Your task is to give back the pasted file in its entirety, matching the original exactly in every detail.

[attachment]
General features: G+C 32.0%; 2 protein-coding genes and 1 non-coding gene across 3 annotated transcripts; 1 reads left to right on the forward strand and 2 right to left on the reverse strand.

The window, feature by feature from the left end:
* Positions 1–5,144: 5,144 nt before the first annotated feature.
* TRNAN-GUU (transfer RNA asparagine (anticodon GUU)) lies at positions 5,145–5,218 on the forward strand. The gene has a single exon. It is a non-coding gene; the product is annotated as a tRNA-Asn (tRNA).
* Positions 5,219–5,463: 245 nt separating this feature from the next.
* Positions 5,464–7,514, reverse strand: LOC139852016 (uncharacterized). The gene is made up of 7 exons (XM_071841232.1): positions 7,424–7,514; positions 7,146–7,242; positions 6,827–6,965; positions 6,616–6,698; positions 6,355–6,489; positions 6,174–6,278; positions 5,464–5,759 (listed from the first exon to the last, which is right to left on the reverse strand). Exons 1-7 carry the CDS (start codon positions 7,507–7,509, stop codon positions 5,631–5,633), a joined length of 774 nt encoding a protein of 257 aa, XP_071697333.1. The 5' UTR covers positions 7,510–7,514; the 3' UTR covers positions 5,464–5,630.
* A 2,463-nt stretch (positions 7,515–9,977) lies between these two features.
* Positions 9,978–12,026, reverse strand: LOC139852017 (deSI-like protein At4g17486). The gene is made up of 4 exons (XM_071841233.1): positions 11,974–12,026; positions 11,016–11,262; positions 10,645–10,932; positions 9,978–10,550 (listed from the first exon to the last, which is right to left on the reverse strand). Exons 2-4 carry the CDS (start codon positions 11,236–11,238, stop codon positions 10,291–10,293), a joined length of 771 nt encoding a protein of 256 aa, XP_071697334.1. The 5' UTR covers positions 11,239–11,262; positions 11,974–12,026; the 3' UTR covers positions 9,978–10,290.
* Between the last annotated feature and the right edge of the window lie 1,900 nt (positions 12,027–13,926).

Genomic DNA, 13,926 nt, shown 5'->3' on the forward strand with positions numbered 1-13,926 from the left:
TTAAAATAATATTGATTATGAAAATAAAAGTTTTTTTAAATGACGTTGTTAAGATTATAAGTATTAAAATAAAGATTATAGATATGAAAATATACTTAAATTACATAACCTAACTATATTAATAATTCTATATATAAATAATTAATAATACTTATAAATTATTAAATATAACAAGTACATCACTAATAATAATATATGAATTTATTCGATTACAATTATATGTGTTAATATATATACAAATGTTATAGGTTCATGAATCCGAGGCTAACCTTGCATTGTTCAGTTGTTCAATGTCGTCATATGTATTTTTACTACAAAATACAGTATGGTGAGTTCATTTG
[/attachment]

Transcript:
General features: G+C 32.0%; 2 protein-coding genes and 1 non-coding gene across 3 annotated transcripts; 1 reads left to right on the forward strand and 2 right to left on the reverse strand.

The window, feature by feature from the left end:
* Positions 1–5,144: 5,144 nt before the first annotated feature.
* TRNAN-GUU (transfer RNA asparagine (anticodon GUU)) lies at positions 5,145–5,218 on the forward strand. The gene has a single exon. It is a non-coding gene; the product is annotated as a tRNA-Asn (tRNA).
* Positions 5,219–5,463: 245 nt separating this feature from the next.
* Positions 5,464–7,514, reverse strand: LOC139852016 (uncharacterized). The gene is made up of 7 exons (XM_071841232.1): positions 7,424–7,514; positions 7,146–7,242; positions 6,827–6,965; positions 6,616–6,698; positions 6,355–6,489; positions 6,174–6,278; positions 5,464–5,759 (listed from the first exon to the last, which is right to left on the reverse strand). Exons 1-7 carry the CDS (start codon positions 7,507–7,509, stop codon positions 5,631–5,633), a joined length of 774 nt encoding a protein of 257 aa, XP_071697333.1. The 5' UTR covers positions 7,510–7,514; the 3' UTR covers positions 5,464–5,630.
* A 2,463-nt stretch (positions 7,515–9,977) lies between these two features.
* Positions 9,978–12,026, reverse strand: LOC139852017 (deSI-like protein At4g17486). The gene is made up of 4 exons (XM_071841233.1): positions 11,974–12,026; positions 11,016–11,262; positions 10,645–10,932; positions 9,978–10,550 (listed from the first exon to the last, which is right to left on the reverse strand). Exons 2-4 carry the CDS (start codon positions 11,236–11,238, stop codon positions 10,291–10,293), a joined length of 771 nt encoding a protein of 256 aa, XP_071697334.1. The 5' UTR covers positions 11,239–11,262; positions 11,974–12,026; the 3' UTR covers positions 9,978–10,290.
* Between the last annotated feature and the right edge of the window lie 1,900 nt (positions 12,027–13,926).

Genomic DNA, 13,926 nt, shown 5'->3' on the forward strand with positions numbered 1-13,926 from the left:
TTAAAATAATATTGATTATGAAAATAAAAGTTTTTTTAAATGACGTTGTTAAGATTATAAGTATTAAAATAAAGATTATAGATATGAAAATATACTTAAATTACATAACCTAACTATATTAATAATTCTATATATAAATAATTAATAATACTTATAAATTATTAAATATAACAAGTACATCACTAATAATAATATATGAATTTATTCGATTACAATTATATGTGTTAATATATATACAAATGTTATAGGTTCATGAATCCGAGGCTAACCTTGCATTGTTCAGTTGTTCAATGTCGTCATATGTATTTTTACTACAAAATACAGTATGGTGAGTTCATTTG